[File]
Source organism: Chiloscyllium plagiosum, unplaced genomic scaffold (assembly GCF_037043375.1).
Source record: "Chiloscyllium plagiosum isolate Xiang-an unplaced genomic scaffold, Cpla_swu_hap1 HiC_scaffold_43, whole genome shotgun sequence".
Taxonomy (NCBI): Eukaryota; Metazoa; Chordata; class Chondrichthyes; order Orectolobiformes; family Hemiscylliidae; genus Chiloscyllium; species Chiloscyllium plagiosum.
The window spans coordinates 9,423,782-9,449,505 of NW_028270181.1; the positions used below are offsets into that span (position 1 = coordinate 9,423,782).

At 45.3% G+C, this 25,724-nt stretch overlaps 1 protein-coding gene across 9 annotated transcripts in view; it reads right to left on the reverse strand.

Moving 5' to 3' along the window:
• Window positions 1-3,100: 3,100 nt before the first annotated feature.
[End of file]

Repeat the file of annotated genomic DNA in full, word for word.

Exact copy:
Source organism: Chiloscyllium plagiosum, unplaced genomic scaffold (assembly GCF_037043375.1).
Source record: "Chiloscyllium plagiosum isolate Xiang-an unplaced genomic scaffold, Cpla_swu_hap1 HiC_scaffold_43, whole genome shotgun sequence".
Taxonomy (NCBI): Eukaryota; Metazoa; Chordata; class Chondrichthyes; order Orectolobiformes; family Hemiscylliidae; genus Chiloscyllium; species Chiloscyllium plagiosum.
The window spans coordinates 9,423,782-9,449,505 of NW_028270181.1; the positions used below are offsets into that span (position 1 = coordinate 9,423,782).

At 45.3% G+C, this 25,724-nt stretch overlaps 1 protein-coding gene across 9 annotated transcripts in view; it reads right to left on the reverse strand.

Moving 5' to 3' along the window:
• Window positions 1-3,100: 3,100 nt before the first annotated feature.